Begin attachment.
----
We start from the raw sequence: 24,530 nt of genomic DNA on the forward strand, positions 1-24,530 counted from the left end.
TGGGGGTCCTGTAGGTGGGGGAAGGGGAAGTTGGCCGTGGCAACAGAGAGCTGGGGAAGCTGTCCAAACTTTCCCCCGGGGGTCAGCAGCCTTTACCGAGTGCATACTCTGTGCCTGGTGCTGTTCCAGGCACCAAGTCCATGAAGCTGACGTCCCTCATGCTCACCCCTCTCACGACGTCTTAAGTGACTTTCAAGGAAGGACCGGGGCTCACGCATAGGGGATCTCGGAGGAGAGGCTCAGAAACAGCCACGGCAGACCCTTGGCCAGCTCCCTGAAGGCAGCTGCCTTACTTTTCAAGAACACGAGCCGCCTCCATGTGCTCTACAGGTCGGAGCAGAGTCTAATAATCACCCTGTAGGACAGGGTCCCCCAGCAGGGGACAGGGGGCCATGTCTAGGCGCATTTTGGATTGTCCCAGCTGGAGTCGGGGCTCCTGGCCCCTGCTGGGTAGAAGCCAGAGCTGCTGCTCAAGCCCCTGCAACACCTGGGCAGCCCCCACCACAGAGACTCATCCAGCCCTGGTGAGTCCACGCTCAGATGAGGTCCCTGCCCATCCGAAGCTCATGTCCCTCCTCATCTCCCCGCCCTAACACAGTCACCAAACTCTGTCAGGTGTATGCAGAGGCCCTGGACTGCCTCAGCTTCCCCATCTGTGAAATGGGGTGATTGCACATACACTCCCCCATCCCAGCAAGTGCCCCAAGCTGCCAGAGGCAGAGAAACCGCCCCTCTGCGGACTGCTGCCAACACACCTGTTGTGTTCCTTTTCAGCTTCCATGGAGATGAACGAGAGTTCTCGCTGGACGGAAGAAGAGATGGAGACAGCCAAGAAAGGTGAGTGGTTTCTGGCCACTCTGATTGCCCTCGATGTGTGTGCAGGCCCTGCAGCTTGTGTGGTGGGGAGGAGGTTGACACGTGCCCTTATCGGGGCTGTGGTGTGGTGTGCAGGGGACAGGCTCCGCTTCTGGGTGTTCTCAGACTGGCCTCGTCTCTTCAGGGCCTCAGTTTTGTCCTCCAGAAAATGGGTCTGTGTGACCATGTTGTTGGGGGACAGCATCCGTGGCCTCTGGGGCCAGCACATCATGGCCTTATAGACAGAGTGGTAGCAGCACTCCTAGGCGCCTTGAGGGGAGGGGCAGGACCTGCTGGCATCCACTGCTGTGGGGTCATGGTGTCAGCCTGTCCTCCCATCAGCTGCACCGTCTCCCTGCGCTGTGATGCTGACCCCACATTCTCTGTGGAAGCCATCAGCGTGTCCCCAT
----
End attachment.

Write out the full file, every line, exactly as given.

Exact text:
We start from the raw sequence: 24,530 nt of genomic DNA on the forward strand, positions 1-24,530 counted from the left end.
TGGGGGTCCTGTAGGTGGGGGAAGGGGAAGTTGGCCGTGGCAACAGAGAGCTGGGGAAGCTGTCCAAACTTTCCCCCGGGGGTCAGCAGCCTTTACCGAGTGCATACTCTGTGCCTGGTGCTGTTCCAGGCACCAAGTCCATGAAGCTGACGTCCCTCATGCTCACCCCTCTCACGACGTCTTAAGTGACTTTCAAGGAAGGACCGGGGCTCACGCATAGGGGATCTCGGAGGAGAGGCTCAGAAACAGCCACGGCAGACCCTTGGCCAGCTCCCTGAAGGCAGCTGCCTTACTTTTCAAGAACACGAGCCGCCTCCATGTGCTCTACAGGTCGGAGCAGAGTCTAATAATCACCCTGTAGGACAGGGTCCCCCAGCAGGGGACAGGGGGCCATGTCTAGGCGCATTTTGGATTGTCCCAGCTGGAGTCGGGGCTCCTGGCCCCTGCTGGGTAGAAGCCAGAGCTGCTGCTCAAGCCCCTGCAACACCTGGGCAGCCCCCACCACAGAGACTCATCCAGCCCTGGTGAGTCCACGCTCAGATGAGGTCCCTGCCCATCCGAAGCTCATGTCCCTCCTCATCTCCCCGCCCTAACACAGTCACCAAACTCTGTCAGGTGTATGCAGAGGCCCTGGACTGCCTCAGCTTCCCCATCTGTGAAATGGGGTGATTGCACATACACTCCCCCATCCCAGCAAGTGCCCCAAGCTGCCAGAGGCAGAGAAACCGCCCCTCTGCGGACTGCTGCCAACACACCTGTTGTGTTCCTTTTCAGCTTCCATGGAGATGAACGAGAGTTCTCGCTGGACGGAAGAAGAGATGGAGACAGCCAAGAAAGGTGAGTGGTTTCTGGCCACTCTGATTGCCCTCGATGTGTGTGCAGGCCCTGCAGCTTGTGTGGTGGGGAGGAGGTTGACACGTGCCCTTATCGGGGCTGTGGTGTGGTGTGCAGGGGACAGGCTCCGCTTCTGGGTGTTCTCAGACTGGCCTCGTCTCTTCAGGGCCTCAGTTTTGTCCTCCAGAAAATGGGTCTGTGTGACCATGTTGTTGGGGGACAGCATCCGTGGCCTCTGGGGCCAGCACATCATGGCCTTATAGACAGAGTGGTAGCAGCACTCCTAGGCGCCTTGAGGGGAGGGGCAGGACCTGCTGGCATCCACTGCTGTGGGGTCATGGTGTCAGCCTGTCCTCCCATCAGCTGCACCGTCTCCCTGCGCTGTGATGCTGACCCCACATTCTCTGTGGAAGCCATCAGCGTGTCCCCAT